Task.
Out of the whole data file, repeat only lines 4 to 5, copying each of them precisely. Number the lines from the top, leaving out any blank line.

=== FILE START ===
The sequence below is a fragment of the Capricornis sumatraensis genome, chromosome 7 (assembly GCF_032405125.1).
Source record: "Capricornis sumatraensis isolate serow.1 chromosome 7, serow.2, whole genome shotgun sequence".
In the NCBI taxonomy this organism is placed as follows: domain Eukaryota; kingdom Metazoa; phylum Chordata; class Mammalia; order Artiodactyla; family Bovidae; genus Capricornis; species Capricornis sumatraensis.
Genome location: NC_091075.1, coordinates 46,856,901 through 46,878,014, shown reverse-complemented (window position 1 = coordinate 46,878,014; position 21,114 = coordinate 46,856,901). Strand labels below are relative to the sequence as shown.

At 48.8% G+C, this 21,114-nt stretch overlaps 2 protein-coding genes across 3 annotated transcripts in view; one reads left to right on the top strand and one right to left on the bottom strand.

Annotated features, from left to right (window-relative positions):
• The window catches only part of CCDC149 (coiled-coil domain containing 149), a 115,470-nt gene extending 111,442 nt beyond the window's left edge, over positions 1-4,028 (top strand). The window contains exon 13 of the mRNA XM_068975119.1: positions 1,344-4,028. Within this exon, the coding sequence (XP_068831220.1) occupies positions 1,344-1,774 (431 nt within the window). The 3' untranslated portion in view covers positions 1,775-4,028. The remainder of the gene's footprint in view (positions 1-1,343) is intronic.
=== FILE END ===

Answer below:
Genome location: NC_091075.1, coordinates 46,856,901 through 46,878,014, shown reverse-complemented (window position 1 = coordinate 46,878,014; position 21,114 = coordinate 46,856,901). Strand labels below are relative to the sequence as shown.

At 48.8% G+C, this 21,114-nt stretch overlaps 2 protein-coding genes across 3 annotated transcripts in view; one reads left to right on the top strand and one right to left on the bottom strand.